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MANGROVES & COASTAL PLANTS OF VIEQUES, PUERTO RICO

 

PHOTOS: RED MANGROVES, WHITE MANGROVES, BLACK MANGROVES & BUTTONWOOD

DRY FOREST PLANTS SLIDESHOW


THE MANGROVE HABITAT
A variety of organisms utilize mangrove habitats. Marine species inhabitant the underwater prop root complex and tidal channels. All fish and shellfish caught commercially, and by recreational means, utilize mangrove habitat at some point in their life cycle. Amphipods, fiddler crabs, killifish and minnows live in mangroves and eat detritus. Lobster larvae floating in the plankton, migrate to the roots of red mangroves. They consume both plant and animal material. The sea trout (from the croaker family) tolerate higher turbidity and feed on fish in mangroves and sea grass beds. Also carnivorous, snook can be found in the mangroves. In addition to the marine organisms, both terrestrial organisms and birds utilize the forest floor, root complex and the canopy. Mangrove communities are also known to provide habitat for a number of threatened and endangered species.

Mangroves reproduce by dropping their 'propagules' into the water which float across the waters until they lodge into the ground, on perhaps a distant seashore. There they take root and form a new plant, if allowed to grow. Propagules contain no seeds. They have already matured on the plant and are 'ready to go' plants that only need lodge themselves to send out their roots and leaves. They are viable, floating in the ocean, for up to a year.

DRY FOREST PLANTS SLIDESHOW

Watch my video of the daytime Mangrove canals

THE BIOBAY HABITAT

The bioluminescent dinoflagellates 'Pyrodinium bahamense v. bahamense' are a photosynthesis using plankton who create chemical light at night. They are one celled and measure about 1/500 th of an inch. The tiny burst of light it gives off at night is a hundred times bigger than itself. Each dinoflagellate bursts into light when it feels pressure against its cell wall. When you add the light bursts of a million dinoflagellates per cubic foot of water together the effect is spectacular!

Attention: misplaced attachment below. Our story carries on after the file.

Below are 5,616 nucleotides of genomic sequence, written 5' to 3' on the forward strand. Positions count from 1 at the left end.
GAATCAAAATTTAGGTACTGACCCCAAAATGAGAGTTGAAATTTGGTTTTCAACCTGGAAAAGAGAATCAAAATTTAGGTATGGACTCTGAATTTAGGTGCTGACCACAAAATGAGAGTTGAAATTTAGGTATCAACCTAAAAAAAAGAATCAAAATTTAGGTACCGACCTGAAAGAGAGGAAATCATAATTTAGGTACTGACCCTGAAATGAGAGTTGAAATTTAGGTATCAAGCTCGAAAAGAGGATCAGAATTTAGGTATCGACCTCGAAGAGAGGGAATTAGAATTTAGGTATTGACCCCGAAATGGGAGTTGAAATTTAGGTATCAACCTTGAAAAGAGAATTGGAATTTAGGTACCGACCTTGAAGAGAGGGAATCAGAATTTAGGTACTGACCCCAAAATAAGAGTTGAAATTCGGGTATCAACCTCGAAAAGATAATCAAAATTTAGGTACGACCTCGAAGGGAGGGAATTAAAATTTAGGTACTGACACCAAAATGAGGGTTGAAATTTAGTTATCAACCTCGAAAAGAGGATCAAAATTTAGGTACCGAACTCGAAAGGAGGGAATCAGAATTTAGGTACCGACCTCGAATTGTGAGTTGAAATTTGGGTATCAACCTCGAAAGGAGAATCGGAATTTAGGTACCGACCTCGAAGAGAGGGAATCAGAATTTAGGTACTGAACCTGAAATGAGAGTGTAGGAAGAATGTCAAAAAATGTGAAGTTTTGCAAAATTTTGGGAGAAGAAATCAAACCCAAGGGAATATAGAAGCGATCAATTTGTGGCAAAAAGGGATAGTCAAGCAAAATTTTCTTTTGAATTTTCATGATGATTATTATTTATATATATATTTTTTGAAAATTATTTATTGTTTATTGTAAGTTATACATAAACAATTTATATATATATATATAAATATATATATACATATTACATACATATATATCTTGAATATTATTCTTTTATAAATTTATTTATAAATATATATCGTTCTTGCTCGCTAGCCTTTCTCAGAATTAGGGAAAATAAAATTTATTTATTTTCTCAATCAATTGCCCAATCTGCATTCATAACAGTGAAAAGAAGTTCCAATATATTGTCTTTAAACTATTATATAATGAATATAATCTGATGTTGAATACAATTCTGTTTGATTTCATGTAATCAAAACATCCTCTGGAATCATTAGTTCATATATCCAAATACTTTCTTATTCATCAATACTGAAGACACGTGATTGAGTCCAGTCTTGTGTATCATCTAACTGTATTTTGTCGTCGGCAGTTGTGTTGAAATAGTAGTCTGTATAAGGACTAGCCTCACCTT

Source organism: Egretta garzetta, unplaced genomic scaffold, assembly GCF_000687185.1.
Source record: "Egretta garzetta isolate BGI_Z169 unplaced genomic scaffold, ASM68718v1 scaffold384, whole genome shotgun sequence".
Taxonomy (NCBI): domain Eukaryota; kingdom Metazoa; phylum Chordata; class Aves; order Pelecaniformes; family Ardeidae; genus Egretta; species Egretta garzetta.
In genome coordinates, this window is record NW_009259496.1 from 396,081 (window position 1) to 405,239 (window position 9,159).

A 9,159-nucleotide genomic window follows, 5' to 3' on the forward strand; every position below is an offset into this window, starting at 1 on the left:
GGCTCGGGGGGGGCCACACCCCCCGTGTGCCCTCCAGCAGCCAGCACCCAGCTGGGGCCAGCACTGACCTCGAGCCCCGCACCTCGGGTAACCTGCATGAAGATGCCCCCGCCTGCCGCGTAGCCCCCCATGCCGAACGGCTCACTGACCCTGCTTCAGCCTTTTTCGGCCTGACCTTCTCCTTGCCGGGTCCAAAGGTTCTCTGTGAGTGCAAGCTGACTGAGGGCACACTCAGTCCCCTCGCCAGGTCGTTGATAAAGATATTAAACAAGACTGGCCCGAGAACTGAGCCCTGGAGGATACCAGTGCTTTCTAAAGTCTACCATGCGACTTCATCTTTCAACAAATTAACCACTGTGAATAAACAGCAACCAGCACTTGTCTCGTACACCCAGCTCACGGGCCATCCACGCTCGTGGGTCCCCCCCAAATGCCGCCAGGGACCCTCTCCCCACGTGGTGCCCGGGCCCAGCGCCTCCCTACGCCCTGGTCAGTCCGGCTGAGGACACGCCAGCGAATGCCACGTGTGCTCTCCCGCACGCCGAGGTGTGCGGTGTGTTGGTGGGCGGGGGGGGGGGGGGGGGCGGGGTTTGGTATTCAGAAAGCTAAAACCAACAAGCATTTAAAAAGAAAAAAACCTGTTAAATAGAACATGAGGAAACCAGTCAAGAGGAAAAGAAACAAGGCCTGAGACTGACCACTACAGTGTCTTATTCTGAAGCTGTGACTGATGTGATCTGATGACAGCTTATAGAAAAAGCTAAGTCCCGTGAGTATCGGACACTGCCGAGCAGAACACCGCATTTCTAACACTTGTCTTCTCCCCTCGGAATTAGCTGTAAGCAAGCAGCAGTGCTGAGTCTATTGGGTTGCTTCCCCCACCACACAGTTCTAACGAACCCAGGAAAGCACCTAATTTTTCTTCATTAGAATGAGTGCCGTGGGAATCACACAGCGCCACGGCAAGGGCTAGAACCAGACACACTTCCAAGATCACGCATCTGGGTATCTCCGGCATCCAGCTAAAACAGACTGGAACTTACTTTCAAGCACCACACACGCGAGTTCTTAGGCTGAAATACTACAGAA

Almost all marine bioluminescence is (greenish) blue in color, for two related reasons. First, blue-green light (wavelength around 470 nm) transmits furthest in water. The reason that underwater photos usually look blue is because red light is quickly absorbed as you descend. The second reason for bioluminescence to be blue is that most organisms are sensitive only to blue light.

The luminescence of a single dinoflagellate is readily visible to the dark adapted human eye. Most dinoflagellates emit about 6e8 photons in a flash lasting only about 0.1 second. Much larger organisms such as jellyfish emit about 2e11 photons per second for sometimes tens of seconds. The intensity of luminescence by photosynthetic dinoflagellates is strongly influenced by the intensity of sunlight the previous day. The brighter the sunlight the brighter the flash! Which is only emitted at night.


black necked stilt in the salt flats behind Sun Bay Vieques Puerto Rico
Black Necked Stilt

 


More photos of the birds of Vieques

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ELENAS VIEQUES ISLAND TRAVEL GUIDE